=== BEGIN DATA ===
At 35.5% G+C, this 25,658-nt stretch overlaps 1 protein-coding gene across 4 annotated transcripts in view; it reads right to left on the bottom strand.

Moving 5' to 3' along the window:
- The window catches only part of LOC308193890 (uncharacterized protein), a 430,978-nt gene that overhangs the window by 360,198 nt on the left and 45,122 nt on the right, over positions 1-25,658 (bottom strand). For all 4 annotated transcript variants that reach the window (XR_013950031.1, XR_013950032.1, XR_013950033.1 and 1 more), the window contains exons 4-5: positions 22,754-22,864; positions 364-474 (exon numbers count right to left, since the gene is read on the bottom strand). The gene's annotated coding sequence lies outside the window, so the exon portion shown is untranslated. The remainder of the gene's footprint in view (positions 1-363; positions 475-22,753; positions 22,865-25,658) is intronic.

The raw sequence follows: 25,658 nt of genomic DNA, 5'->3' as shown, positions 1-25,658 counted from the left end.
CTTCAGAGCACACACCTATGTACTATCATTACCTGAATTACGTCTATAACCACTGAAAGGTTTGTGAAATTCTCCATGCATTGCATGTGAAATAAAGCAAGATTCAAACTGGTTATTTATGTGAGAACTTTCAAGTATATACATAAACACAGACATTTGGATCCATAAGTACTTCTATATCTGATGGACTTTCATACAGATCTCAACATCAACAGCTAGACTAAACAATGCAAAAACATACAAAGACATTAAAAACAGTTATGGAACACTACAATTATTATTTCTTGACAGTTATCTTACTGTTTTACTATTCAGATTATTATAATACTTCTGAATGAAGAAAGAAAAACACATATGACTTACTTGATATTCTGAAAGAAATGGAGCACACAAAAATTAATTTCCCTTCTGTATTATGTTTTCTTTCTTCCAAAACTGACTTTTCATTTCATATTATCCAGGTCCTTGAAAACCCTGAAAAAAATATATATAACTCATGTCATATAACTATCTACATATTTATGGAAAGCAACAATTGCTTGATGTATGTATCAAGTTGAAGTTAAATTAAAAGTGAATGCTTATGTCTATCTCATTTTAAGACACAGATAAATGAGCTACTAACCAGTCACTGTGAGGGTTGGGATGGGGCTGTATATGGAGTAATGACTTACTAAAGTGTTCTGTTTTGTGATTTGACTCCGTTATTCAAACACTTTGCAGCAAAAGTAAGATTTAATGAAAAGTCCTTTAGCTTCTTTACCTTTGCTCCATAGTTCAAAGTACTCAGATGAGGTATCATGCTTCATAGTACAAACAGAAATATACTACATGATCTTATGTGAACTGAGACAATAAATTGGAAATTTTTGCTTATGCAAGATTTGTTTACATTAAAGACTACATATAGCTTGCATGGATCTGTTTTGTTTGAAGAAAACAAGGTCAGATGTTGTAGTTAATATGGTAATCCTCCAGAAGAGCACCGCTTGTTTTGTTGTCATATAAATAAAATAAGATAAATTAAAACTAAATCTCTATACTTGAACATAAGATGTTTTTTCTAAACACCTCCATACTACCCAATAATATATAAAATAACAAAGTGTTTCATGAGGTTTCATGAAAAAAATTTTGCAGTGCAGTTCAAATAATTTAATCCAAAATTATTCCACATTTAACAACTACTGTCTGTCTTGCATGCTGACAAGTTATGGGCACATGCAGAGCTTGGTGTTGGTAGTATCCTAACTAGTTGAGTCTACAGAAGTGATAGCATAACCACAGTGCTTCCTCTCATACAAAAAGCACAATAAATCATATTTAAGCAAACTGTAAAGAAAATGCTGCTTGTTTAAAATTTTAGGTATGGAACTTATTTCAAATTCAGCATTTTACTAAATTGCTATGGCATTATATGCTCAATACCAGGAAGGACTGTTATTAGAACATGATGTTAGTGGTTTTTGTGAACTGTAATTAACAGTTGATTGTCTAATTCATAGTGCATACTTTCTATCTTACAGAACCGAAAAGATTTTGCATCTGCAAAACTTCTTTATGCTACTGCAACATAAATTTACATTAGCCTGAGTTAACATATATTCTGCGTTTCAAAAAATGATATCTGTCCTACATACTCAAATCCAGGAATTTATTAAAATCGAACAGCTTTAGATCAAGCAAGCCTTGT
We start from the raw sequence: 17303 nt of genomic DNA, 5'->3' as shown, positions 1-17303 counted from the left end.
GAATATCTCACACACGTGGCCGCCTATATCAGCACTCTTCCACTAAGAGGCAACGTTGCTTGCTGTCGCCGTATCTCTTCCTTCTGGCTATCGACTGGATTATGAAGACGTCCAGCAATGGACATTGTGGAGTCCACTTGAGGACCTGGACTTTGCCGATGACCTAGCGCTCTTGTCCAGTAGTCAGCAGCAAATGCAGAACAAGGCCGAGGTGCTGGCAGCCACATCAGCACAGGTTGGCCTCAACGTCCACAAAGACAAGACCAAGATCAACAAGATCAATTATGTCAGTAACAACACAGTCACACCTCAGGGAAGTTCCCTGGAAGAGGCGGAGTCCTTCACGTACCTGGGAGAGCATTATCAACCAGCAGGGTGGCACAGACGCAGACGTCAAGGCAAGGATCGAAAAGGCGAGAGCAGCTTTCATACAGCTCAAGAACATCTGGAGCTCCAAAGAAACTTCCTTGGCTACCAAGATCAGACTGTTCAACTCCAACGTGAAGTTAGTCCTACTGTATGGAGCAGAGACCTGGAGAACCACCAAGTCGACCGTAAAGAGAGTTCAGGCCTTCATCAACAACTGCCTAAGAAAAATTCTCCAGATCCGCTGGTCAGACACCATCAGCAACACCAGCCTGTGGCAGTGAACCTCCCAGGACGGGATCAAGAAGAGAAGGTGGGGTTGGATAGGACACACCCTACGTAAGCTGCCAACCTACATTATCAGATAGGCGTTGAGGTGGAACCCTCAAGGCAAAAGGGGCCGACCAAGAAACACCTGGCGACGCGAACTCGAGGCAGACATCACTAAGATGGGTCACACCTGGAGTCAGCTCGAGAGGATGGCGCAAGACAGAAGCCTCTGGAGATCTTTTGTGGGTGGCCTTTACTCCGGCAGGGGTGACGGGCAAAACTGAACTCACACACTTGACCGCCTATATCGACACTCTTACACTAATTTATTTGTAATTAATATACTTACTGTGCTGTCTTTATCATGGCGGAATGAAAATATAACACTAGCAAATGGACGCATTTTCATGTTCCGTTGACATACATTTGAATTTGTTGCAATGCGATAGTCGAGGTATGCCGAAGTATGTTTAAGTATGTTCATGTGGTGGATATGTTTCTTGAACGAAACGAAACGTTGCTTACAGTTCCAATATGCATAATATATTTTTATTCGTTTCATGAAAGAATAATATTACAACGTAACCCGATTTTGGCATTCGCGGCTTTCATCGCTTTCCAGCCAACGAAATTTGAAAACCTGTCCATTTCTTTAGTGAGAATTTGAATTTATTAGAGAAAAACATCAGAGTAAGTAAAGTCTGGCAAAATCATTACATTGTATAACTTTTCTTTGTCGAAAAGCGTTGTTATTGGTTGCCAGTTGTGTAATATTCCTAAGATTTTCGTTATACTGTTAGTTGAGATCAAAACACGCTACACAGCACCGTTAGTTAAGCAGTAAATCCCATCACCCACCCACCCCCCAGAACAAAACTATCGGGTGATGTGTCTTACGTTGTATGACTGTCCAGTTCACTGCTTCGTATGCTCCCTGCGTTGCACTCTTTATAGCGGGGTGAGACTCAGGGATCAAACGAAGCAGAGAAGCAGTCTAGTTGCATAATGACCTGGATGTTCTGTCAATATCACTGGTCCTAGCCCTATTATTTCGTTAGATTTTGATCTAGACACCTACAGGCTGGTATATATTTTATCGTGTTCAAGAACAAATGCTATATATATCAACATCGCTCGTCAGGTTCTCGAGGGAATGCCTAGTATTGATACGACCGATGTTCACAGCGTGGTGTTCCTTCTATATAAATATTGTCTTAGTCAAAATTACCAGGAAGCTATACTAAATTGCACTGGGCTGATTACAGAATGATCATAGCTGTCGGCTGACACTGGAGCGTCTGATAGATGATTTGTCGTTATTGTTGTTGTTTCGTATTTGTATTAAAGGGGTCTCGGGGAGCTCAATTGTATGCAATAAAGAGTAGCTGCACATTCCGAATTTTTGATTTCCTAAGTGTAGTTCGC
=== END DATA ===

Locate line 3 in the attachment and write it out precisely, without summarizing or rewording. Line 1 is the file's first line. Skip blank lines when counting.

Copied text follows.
- The window catches only part of LOC308193890 (uncharacterized protein), a 430,978-nt gene that overhangs the window by 360,198 nt on the left and 45,122 nt on the right, over positions 1-25,658 (bottom strand). For all 4 annotated transcript variants that reach the window (XR_013950031.1, XR_013950032.1, XR_013950033.1 and 1 more), the window contains exons 4-5: positions 22,754-22,864; positions 364-474 (exon numbers count right to left, since the gene is read on the bottom strand). The gene's annotated coding sequence lies outside the window, so the exon portion shown is untranslated. The remainder of the gene's footprint in view (positions 1-363; positions 475-22,753; positions 22,865-25,658) is intronic.